JERUSALEM, OCT. 16 -- Secretary of State George P. Shultz began a mission to the Middle East today under the shadow of the new developments in the Persian Gulf, and with little optimism for restarting the Arab-Israeli peace process.
Shultz was notified aboard his airplane en route from Washington of the Iranian attack on a U.S.-flagged ship anchored at Kuwait. He said on arrival here that he had been in touch with Washington "back and forth" through his U.S. Air Force plane's sophisticated communications system.
Shultz was noncommittal about his views on the attack, except to say, "It's obviously a serious matter, particularly when you have two days running direct attacks on Kuwait as a nonbelligerent country."
Shortly after leaving Washington, several hours before the latest attack took place, Shultz told reporters aboard his plane that he was counting on a massive display of U.S. military power in the Persian Gulf to reduce the risks of new violent acts from Iran.
Asked if the large-scale U.S. presence and the necessary actions to defend it would not lead to a much deeper U.S. military involvement, Shultz replied, "I don't think that necessarily follows.
"The history of deterrence is that you need to have the strength to make it clear that the party whose hostile acts you're seeking to deter has a very large capacity that is willing to act arrayed against it.
"I remember in the late '60s we had all the protests around and the lesson that people learned from that was you have to have an adequate force on hand and then you don't have the violence. I think the same is true whether you are talking about deterrence on a grander scale or in this more intermediate case."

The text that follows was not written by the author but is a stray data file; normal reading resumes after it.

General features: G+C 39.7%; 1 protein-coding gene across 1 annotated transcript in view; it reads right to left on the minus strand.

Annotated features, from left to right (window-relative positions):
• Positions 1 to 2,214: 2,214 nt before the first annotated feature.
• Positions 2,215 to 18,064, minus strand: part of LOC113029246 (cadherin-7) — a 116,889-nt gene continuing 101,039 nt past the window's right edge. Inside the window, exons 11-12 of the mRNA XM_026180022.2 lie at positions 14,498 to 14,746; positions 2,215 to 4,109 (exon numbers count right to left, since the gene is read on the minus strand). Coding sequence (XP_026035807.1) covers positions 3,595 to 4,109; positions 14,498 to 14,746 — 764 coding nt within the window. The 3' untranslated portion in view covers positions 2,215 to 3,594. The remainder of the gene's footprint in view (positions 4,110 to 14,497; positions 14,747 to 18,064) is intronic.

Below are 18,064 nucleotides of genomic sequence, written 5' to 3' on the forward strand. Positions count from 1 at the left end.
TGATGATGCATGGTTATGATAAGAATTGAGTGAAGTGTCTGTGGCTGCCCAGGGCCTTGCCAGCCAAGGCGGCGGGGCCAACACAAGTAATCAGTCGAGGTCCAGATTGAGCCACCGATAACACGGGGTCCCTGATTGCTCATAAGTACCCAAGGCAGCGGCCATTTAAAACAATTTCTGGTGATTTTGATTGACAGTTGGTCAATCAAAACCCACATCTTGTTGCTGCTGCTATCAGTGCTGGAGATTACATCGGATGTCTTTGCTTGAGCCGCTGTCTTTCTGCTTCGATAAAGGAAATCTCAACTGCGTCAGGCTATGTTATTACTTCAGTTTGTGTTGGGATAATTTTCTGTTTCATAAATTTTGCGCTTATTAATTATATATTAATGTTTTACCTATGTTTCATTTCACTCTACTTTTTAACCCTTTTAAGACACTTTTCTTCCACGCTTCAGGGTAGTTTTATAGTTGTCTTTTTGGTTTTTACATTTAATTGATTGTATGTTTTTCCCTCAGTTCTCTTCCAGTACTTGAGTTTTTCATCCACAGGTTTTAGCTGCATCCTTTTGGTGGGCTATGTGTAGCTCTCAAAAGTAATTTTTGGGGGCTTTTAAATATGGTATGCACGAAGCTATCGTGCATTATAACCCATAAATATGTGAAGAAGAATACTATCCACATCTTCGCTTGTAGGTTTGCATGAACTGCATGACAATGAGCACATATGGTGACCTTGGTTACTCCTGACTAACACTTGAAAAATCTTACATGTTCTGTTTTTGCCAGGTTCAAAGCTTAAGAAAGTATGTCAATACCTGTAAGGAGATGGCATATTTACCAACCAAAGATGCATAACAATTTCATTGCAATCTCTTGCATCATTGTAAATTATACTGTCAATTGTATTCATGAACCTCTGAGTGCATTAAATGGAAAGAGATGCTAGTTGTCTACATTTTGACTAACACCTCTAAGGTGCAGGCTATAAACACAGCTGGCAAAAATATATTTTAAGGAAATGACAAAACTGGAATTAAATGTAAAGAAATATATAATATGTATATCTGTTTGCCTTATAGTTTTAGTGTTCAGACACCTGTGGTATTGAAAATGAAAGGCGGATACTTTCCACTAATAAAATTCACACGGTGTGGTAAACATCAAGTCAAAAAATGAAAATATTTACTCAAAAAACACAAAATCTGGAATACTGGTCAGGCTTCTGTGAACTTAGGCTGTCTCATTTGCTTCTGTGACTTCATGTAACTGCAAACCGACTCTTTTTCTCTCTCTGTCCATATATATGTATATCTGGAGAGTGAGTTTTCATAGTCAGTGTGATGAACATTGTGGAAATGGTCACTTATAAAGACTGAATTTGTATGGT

Shultz went on to say that the "strong capability" of the U.S. military force in the Persian Gulf "will tend to reduce the risks." If the U.S. force were inadequate or barely adequate, "it would be much more risky," he said.
Shultz is likely to face new questions about Persian Gulf policy Saturday morning when he is scheduled to meet King Fahd on a brief visit to Saudi Arabia, the most powerful and one of the most concerned of the Arab states of the gulf.
Diplomatic sources said Saudi Arabia is looking for assurance from Shultz that the United States is in the gulf in force for as long as a U.S. military presence is needed. Saudi leaders were said to believe that serious clashes with Iran are inevitable, and the sources said the leaders would ask Shultz to make sure that if the United States strikes back, the blows will be massive enough to weaken the Tehran regime's military capability.
Here in Israel this afternoon, Shultz met separately with the two often-contending leaders of this country's coalition government, Prime Minister Yitzhak Shamir and Foreign Minister Shimon Peres. In each case, Shultz discussed Soviet emigration and religious and political rights for Jews in the Soviet Union with a full battery of advisers present, and then held confidential one-on-one meetings.
In speaking to reporters aboard his plane, Shultz had minimized the possibility of a breakthrough in the stalled peace process, at one point suggesting that the most he could do would be to rearrange shopworn past proposals, much as furniture can be rearranged in an effort to make a room more appealing.
Met at the airport by Peres, who has been urging major new initiatives in the peace process, Shultz did not even mention the subject in his arrival statement.
In response to a question about an international peace conference on the Middle East, which Peres strongly favors and Shamir strongly opposes, Shultz said only that "this is an important issue" and that how to advance Mideast peace negotiations is "a hard problem."
Discussions with Shamir and Peres are to continue Saturday evening after Shultz returns here from his five-hour trip to Saudi Arabia.